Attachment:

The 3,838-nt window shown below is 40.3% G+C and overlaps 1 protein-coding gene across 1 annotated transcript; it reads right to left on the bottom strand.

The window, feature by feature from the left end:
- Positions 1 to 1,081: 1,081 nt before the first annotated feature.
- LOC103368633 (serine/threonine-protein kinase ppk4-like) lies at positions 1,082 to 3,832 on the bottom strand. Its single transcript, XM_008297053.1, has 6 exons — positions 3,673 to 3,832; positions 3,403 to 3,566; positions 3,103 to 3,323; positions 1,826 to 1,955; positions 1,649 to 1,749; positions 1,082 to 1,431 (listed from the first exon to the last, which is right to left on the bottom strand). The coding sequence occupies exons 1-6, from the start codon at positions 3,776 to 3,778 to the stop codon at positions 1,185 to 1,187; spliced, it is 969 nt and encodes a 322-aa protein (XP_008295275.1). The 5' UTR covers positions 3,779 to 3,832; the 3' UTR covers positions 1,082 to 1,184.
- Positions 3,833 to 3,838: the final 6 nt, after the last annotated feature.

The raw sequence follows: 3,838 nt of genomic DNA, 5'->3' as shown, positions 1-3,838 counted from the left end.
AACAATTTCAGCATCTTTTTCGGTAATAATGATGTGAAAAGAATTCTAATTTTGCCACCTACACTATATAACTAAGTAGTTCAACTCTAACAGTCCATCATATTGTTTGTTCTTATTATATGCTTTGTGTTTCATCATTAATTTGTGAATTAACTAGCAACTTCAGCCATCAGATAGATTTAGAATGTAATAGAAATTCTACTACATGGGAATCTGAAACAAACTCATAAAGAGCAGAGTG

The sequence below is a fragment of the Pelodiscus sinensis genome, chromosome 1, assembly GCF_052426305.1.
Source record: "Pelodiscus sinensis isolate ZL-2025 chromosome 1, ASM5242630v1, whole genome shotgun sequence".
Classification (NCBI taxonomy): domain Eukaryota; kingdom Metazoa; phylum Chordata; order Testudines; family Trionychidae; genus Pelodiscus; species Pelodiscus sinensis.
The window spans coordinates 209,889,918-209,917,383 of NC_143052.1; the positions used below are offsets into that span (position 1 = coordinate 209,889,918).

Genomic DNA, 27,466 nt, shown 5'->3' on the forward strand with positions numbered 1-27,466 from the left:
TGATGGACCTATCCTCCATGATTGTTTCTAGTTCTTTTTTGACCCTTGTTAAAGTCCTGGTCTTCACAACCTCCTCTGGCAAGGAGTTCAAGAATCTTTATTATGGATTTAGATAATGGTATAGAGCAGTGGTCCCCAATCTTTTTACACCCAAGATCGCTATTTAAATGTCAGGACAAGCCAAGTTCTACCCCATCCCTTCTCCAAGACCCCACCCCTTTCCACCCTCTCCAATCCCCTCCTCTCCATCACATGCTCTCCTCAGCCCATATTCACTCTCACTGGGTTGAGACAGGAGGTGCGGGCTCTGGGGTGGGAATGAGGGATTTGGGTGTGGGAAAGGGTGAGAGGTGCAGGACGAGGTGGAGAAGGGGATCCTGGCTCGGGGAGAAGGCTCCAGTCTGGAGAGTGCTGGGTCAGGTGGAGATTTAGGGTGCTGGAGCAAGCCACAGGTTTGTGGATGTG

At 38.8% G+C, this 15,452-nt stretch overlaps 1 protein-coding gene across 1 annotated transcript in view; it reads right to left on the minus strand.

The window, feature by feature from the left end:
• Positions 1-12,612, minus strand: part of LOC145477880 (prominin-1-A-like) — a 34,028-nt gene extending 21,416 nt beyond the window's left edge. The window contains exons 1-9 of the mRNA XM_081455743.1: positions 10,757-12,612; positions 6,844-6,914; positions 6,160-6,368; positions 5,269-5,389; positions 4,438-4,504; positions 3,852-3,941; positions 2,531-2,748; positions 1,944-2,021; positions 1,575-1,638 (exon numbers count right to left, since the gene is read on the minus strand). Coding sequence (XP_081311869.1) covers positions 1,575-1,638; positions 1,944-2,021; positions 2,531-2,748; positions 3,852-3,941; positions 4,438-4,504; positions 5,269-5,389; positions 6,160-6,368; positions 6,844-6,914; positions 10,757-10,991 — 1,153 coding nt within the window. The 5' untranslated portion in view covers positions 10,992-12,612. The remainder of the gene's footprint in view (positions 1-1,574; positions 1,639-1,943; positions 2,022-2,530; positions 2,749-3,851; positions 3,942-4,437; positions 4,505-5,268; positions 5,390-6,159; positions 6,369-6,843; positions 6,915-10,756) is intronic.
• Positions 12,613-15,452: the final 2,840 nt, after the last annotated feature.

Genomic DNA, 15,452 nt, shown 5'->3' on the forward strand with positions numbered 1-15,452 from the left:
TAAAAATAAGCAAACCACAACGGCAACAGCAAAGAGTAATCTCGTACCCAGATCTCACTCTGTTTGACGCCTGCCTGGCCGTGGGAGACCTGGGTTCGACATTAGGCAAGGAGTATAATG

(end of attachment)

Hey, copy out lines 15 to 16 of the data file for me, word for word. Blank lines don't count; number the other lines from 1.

The window, feature by feature from the left end:
• Positions 1-12,612, minus strand: part of LOC145477880 (prominin-1-A-like) — a 34,028-nt gene extending 21,416 nt beyond the window's left edge. The window contains exons 1-9 of the mRNA XM_081455743.1: positions 10,757-12,612; positions 6,844-6,914; positions 6,160-6,368; positions 5,269-5,389; positions 4,438-4,504; positions 3,852-3,941; positions 2,531-2,748; positions 1,944-2,021; positions 1,575-1,638 (exon numbers count right to left, since the gene is read on the minus strand). Coding sequence (XP_081311869.1) covers positions 1,575-1,638; positions 1,944-2,021; positions 2,531-2,748; positions 3,852-3,941; positions 4,438-4,504; positions 5,269-5,389; positions 6,160-6,368; positions 6,844-6,914; positions 10,757-10,991 — 1,153 coding nt within the window. The 5' untranslated portion in view covers positions 10,992-12,612. The remainder of the gene's footprint in view (positions 1-1,574; positions 1,639-1,943; positions 2,022-2,530; positions 2,749-3,851; positions 3,942-4,437; positions 4,505-5,268; positions 5,390-6,159; positions 6,369-6,843; positions 6,915-10,756) is intronic.